This past summer, I was treated to what only could be described as my favorite album of 2015. Yes super strong words — I get it — but if you are hankering for that perfect mix of hard rock, AOR, sleaze and hair metal, than look no further than Brazil’s Purpura Ink and their insanely impressive debut Breakin’ Chains.
Before I even got as far as getting the disc out of the case and into the old player, the cover made me quite pleased. I mean look at these guys. If this doesn’t scream 1989, I don’t know what does. I mean 90% of all the discs I buy (old and new) are based around that picture.
Anyway, from the opening riff of the Dokken-esque “Breakin’ Chains” laid down oh so eloquently by the dual guitar proficiency of Marcio and Chris, I was smitten, hooked, enamoured — you get the point. But wait, hello Mr. keyboard… and then EJ chimes in in his best morphed Joey Tempest/Don Dokken vocal completing a very powerful opening track and the boys from Brazil don’t slow up from here — oh no. Up next, the track “Lifestyle” which starts off akin to Motley Crue’s “Live Wire” and then melodically marches on with an abundance of tasty licks and harmonies. “Higher Ground” is next with its pleasant keyboard opening and then a subsequent “Hunter” (Dokken) inspired main riff that will not escape your conscience anytime soon. Purpura Ink plows ahead without any signs of slowing up and I am quite thankful for their ’80s metal tenacity. Influences abound throughout the remainder of the disc, as mentioned — Dokken, Europe, Van Halen, Night Ranger, Ratt and a smattering of NWBHM stuff too. But alas at the end of the day, it’s all amazing and it’s all Purpura Ink.
“Kate” is next which is every bit as funky as anything Extreme threw out on Pornograffitti without losing any of the signature heavy harmonies that is a Purpura Ink staple as I am fast learning. “Let Me Stay (Go Away)” has a solid rockin’ Journey vibe to it and “Enemy” is a hard rockin’, double timin’ number that not only continues to showcase EJ’s vocal prowess, Chris and Marcio’s guitar stylings and competencies, but this one is also a showcase for drummer Derick with a plethora of fills and syncopated rhythms that has Tommy Aldridge‘s stamped seal of approval all over them. “Flying Away” has an oh so heavy main riff, but there’s those keys again which keeps the band firmly seated in that arena rock realm, but offers up some heaviness for the metal heads. “Rose With Thorns” is an amazing example of a song that Dokken should be writing and performing today — heck they should have/could have added this one as a “Tooth And Nail” “B” side. “Bitter Wishes” is anything but bitter. It is a perfect slice of arena rock with a groovy cherry on top. Please don’t skimp on the guitar squeals, as Purpura Ink didn’t on this number. Last up on the disc is the cow bell slathered rocker “Something To Believe.” Holy moly! This one is destined to be my summer time, windows down, cruisin’ the boulevard, good times anthem. Simply perfect.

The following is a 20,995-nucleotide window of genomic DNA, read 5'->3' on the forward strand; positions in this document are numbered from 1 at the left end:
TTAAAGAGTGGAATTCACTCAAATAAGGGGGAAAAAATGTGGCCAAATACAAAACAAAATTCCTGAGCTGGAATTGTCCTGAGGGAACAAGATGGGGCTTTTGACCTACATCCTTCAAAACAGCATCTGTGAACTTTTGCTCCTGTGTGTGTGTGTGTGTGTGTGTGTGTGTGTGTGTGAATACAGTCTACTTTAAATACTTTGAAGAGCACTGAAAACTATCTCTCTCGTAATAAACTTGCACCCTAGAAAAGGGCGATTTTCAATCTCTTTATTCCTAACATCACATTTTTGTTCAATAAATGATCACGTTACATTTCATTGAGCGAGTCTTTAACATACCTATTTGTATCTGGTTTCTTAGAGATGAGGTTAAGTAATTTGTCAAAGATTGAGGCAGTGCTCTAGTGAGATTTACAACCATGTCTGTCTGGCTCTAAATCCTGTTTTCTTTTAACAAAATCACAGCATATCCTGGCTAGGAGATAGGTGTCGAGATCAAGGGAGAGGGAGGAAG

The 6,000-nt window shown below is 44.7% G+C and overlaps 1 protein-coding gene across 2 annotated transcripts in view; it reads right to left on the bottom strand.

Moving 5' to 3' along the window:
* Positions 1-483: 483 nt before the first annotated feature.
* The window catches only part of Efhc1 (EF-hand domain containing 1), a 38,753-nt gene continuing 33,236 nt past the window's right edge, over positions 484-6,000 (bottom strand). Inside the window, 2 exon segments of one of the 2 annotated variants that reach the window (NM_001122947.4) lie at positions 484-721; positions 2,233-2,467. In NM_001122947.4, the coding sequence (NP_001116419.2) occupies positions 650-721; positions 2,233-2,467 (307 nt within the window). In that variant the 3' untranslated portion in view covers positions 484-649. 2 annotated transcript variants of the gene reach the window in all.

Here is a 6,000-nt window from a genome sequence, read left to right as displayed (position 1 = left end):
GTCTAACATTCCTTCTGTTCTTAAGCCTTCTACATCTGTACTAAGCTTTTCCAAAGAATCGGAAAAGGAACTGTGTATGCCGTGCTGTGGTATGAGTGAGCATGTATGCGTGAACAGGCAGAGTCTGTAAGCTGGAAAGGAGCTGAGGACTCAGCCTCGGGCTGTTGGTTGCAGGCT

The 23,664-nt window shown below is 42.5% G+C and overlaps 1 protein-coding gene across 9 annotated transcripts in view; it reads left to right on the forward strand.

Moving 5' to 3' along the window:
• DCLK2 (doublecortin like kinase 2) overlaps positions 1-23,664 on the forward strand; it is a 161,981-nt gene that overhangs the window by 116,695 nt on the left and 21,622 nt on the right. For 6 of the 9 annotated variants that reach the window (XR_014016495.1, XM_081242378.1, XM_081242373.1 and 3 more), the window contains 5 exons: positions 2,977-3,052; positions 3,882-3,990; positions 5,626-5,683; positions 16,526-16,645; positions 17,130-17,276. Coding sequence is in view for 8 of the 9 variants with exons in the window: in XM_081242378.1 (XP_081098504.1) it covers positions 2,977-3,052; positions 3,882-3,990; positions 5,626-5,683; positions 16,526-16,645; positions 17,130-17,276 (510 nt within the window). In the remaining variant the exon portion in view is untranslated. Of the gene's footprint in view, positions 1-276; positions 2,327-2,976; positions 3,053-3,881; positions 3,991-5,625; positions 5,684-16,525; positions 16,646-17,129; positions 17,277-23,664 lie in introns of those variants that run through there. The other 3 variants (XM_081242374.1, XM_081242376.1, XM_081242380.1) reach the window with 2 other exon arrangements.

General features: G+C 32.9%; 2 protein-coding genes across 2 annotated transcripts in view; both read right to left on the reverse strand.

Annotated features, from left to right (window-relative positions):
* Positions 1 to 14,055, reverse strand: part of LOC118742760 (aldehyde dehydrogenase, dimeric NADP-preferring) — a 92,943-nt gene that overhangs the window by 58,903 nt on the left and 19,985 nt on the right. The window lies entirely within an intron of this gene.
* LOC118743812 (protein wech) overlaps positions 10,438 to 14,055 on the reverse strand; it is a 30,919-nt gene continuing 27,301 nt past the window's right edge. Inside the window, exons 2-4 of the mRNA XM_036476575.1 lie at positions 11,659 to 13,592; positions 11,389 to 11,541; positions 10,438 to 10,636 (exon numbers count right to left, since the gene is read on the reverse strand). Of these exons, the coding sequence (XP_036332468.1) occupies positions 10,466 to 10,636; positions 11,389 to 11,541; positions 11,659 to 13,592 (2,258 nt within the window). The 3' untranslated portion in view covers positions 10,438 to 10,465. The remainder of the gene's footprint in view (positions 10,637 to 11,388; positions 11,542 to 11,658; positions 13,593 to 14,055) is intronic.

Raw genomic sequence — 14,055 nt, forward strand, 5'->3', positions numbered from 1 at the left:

In conclusion, get this disc ASAP. Get it into your player or onto your MP3 device and you’ll enjoy it immensely. It’s not like you will have a choice. The disc and the band won’t let you. They are that good all around — not a bad song on the disc — and the band as a whole and individually are some of the best musicians you will ever lay ears on, I guarantee. So if you are a sucker for hook laden choruses, massive guitars and a rhythm section that is second to few that crafts a song structure that you just want to tattoo on your soul, then Purpura Ink is your new favorite band. I know they are mine!
01. Breakin’ Chains
03. Higher Ground
05. Let Me Stay (Go Away)
07. Flying Away
08. Rose With Thorns
09. Bitter Wishes
10. Something To Believe
EJ – vocals
Márcio Glam – guitar, keyboards
Chris Wiesen – guitar
Seth Bass – bass
Derick – drums
Reviewed by Terry Martinson for Sleaze Roxx, October 2015